Why your mental map of the US economy is probably wrong
Sign up to receive breaking news alerts from the Globe http://bos.gl/2RQPbTu
If you think of America as a divided nation, with the coastal cities thriving and the vast middle struggling, it might be time to stop.
The heartland has its own high-performing hubs of economic growth. In fact, since 1980, the counties with the biggest income gains lie mostly in the vast middle, including a spring of success across the South and another running up the central corridor, from Texas to the Dakotas.
What’s behind the gains of interior America? Oil, gas, and the fracking boom have played a part, but not the only part. Just as important are geographic shifts that have brought manufacturing jobs to the plains and service jobs to the Gulf of Mexico.
And there’s a political implication as well. Once you recognize the forgotten economic strength of flyover country, it’s harder to accept the conventional wisdom that ties President Trump’s electoral appeal to long-term economic stagnation. County by county, there is no meaningful relationship between income growth and Trump support.
To get a fuller sense of what’s going on, it helps to look at a map, one that shows the increase in per capita income in each US county between 1980 and 2015.
Growth is clustered in regions, rather than dotted across individual spots. The highest gains are in the eastern plains, making Minnesota, Iowa, Nebraska, and the Dakotas the surprise economic champions of the last generation. Close behind are Western Texas, New England, and a ring of counties in the South.
The secret to heartland success
No one force can explain this pattern, particularly as we’re looking across multiple business cycles spanning three and half decades.
The fracking boom, and the roaring natural gas industry, certainly played a role across the plains. But even if you exclude the fracking years and focus on the period from 1980-2005, the pattern looks quite similar.
Before oil rigs came to North Dakota, the state was already enjoying a manufacturing renaissance, including a huge increase in jobs making durable goods.
Across the South, the big story is the exploding service sector, which saw job growth of approximately 250 percent. This was led by business-to-business jobs like consulting, advertising, or computer work. At the same time, there were rapid increases in the number of health service and engineering jobs.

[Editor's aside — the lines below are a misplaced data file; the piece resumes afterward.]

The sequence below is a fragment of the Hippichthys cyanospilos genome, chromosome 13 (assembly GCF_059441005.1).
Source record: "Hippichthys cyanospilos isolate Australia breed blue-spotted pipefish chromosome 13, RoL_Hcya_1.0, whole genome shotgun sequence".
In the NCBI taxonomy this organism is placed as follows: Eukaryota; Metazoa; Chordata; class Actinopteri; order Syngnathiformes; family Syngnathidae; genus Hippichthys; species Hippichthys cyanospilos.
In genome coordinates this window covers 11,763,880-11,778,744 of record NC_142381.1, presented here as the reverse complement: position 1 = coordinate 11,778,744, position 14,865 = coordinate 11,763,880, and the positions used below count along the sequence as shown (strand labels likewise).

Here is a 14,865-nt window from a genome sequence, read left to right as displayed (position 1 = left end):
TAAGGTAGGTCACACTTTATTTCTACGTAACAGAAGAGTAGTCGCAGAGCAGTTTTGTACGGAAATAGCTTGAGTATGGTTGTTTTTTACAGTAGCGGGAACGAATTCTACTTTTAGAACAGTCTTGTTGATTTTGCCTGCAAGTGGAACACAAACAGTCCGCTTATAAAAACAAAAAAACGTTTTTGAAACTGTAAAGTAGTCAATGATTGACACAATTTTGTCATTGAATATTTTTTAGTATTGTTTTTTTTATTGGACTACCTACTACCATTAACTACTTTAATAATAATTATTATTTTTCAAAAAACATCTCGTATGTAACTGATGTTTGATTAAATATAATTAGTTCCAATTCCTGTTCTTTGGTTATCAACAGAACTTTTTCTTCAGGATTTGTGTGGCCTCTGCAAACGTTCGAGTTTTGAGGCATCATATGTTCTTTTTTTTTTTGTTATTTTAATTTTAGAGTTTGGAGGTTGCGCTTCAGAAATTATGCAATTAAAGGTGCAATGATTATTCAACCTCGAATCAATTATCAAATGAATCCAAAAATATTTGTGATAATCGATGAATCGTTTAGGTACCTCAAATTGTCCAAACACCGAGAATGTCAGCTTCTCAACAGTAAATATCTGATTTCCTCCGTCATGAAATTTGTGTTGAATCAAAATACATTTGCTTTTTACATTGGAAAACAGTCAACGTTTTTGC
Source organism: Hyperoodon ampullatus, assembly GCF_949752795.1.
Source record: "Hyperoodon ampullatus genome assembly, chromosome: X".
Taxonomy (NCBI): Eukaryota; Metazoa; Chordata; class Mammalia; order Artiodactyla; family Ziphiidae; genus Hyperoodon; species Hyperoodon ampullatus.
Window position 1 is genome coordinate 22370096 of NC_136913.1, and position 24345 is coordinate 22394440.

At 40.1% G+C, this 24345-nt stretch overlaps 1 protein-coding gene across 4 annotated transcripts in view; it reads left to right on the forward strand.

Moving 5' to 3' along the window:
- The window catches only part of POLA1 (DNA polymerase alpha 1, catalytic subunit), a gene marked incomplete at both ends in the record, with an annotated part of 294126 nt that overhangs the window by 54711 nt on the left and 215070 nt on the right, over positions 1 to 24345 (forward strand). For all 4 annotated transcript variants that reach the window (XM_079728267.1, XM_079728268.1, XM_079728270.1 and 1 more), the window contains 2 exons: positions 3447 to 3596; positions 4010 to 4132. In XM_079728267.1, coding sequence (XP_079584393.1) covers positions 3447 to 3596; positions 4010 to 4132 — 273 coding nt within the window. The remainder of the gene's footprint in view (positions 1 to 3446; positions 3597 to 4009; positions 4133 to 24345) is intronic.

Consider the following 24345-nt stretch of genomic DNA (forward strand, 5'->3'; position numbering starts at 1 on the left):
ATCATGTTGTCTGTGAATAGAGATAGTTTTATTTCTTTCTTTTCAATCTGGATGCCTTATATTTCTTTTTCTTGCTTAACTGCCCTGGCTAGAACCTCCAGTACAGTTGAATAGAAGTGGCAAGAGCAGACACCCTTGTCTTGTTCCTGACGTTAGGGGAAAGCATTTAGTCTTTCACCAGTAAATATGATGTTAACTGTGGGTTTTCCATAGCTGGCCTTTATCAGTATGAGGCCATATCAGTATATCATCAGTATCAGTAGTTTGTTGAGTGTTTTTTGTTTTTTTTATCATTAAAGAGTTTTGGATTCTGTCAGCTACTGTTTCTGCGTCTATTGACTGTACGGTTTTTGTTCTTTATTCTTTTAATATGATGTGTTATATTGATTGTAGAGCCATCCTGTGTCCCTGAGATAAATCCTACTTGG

Here in New England, the galvanizing force has been a similar boom in high-skill service jobs and other professional fields like accounting, architecture, and legal services.
One cliche that really does seem to match the data is the flagging Midwest, which shows limited growth from Michigan to Illinois. Still, the Midwest can’t be taken as a stand-in for all of middle America. It is not the face of a broader tragedy but rather the struggling exception in a sea of unacknowledged success.
It’s worth noting that these results hold up even for alternate measures of economic success. Swap median household earnings for these per capita numbers, and the pattern doesn’t change much. Switching to GDP is trickier because county-level numbers aren’t available, but from a broader view the Plains still emerge as the fastest-growing US region.
Also, the effect doesn’t seem to be a mere statistical fluke. You might think, for instance, that long-term income growth would be greater in counties that start out with lower incomes — or just ones that are small. But there’s no meaningful correlation between county growth and county size, or initial income levels.
The economic map doesn’t match the political one
Perhaps the most striking thing about this map of economic growth is that it looks nothing like the familiar red-and-blue political quilt. On election nights, the big divide is outside vs. inside, East and West against the middle. Not so when it comes to long-term income growth, where Mississippi can match up with Massachusetts, and Ohio with Oregon.
A more rigorous county-level analysis shows the same thing. There is simply no correlation between Trump’s vote share and the long-term change in per capita income. Knowing one tells you virtually nothing about the other.
Which might be a reason to connect Trump’s appeal with other things: cultural concerns, resistance to immigration, and a powerful antielite ethos.
The more general takeaway is that it’s probably time to update our mental maps when it comes to thinking about winners and losers in the US economy. Recent decades have not produced an irrevocable divide between thriving blue states and struggling red ones. Most of the fastest-growing counties lie far from the coasts, in the resource-rich plains and the diversifying South.